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MUSIC Video: The Specials – ‘Ghost Town’ Reflects A Period Of Economic Unrest, That Has Come Full Circle

by on Sunday, September 30, 2012 at 4:53 pm EDT in Arts & Entertainment, Music

In 1981, Prime Minister Margaret Thatcher’s neoliberal policies — marked by austerity, deregulation, union-busting, and privatization — pummeled the economy with an 11.3% unemployment rate, and riots erupted literally everywhere in the UK, spreading from city to city, town to town.

This was the political climate in which The Specials released their amazing 3-song EP, with ‘Ghost Town’ as its single. With two albums under their belt — an absolutely incredible self-titled debut LP, and a remarkable follow up, More Specials; both infusing upbeat Jamaican Ska with the raw energy of punk — the band allowed its sound to evolve with ‘Ghost Town‘.

The song injects a subdued, haunting, almost middle-eastern melody with sparse, dark, post-apocalyptic lyrics, evoking the surreal imagery of a downtrodden urban wasteland. 

Jerry Dammers reveals his inspiration for writing the song:

There was a riot in Brixton about a year before the record came out. I was writing the song partly about that. Also, Britain was falling apart. The car industry was closing down in Coventry. We were touring, so we saw a lot of it. Liverpool and Glasgow were particularly bad. The overall sense I wanted to convey was impending doom.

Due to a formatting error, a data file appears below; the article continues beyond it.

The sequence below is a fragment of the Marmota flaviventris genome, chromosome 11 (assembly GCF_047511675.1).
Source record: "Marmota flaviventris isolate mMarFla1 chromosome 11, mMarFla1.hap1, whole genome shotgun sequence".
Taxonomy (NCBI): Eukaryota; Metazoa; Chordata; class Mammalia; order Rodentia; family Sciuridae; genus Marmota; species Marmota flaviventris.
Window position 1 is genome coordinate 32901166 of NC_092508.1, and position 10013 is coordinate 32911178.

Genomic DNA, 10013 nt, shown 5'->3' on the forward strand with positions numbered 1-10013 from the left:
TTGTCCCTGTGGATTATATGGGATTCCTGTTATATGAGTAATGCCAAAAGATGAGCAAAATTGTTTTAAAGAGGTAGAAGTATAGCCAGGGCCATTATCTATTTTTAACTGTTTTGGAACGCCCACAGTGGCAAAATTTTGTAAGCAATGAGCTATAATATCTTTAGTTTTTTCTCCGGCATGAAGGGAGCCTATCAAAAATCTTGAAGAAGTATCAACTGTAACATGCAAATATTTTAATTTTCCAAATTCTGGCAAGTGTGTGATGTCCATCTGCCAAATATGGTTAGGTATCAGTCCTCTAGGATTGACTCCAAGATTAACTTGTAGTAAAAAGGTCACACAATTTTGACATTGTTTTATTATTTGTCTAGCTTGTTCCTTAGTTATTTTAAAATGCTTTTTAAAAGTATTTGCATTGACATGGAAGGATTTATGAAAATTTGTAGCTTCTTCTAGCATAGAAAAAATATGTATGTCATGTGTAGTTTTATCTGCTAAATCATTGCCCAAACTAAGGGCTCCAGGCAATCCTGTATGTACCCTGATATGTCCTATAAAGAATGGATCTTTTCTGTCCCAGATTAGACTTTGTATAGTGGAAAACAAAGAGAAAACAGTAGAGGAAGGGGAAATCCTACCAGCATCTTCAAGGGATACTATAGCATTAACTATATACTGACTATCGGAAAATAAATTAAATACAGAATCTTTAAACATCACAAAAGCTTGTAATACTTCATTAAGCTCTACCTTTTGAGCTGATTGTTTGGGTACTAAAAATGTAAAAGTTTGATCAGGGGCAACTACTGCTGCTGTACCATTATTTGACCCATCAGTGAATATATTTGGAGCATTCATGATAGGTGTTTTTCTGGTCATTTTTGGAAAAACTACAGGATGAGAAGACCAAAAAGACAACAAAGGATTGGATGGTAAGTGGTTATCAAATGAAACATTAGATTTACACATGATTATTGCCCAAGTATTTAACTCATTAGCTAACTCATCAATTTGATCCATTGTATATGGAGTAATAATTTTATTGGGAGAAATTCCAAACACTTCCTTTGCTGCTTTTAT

It remained #1 in the charts for three weeks, having charted the very day after riots began to spread, making the song something of an anthem for that era. But, listening to the lyrics, you might think they were singing about 2012.

Ghost Town:

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 LYRICS:

This town, is coming like a ghost town
All the clubs have been closed down
This place, is coming like a ghost town
Bands won’t play no more
too much fighting on the dance floor

Do you remember the good old days before the ghost town?
We danced and sang, and the music played in a de boomtown

This town, is coming like a ghost town
Why must the youth fight against themselves?
Government leaving the youth on the shelf
This place, is coming like a ghost town
No job to be found in this country
Can’t go on no more
The people getting angry 

This town, is coming like a ghost town
This town, is coming like a ghost town
This town, is coming like a ghost town
This town, is coming like a ghost town

by Jerry Dammers/2 Tone Records

R.I.P. Adam Yauch (1964 – 2012) Of The Beastie Boys

by on Friday, May 4, 2012 at 3:37 pm EDT in Arts & Entertainment, Music

Photo by Phil Andelman

From the website of Beastie Boys’ publicist, Nasty Little Man:

It is with great sadness that we confirm that musician, rapper, activist and director Adam “MCA” Yauch, founding member of Beastie Boys and also of the Milarepa Foundation that produced the Tibetan Freedom Concert benefits, and film production and distribution company Oscilloscope Laboratories, passed away in his native New York City this morning after a near-three-year battle with cancer. He was 47 years old.

Born in Brooklyn, New York, Yauch taught himself to play bass in high school, forming a band for his 17th birthday party that would later become known the world over as Beastie Boys.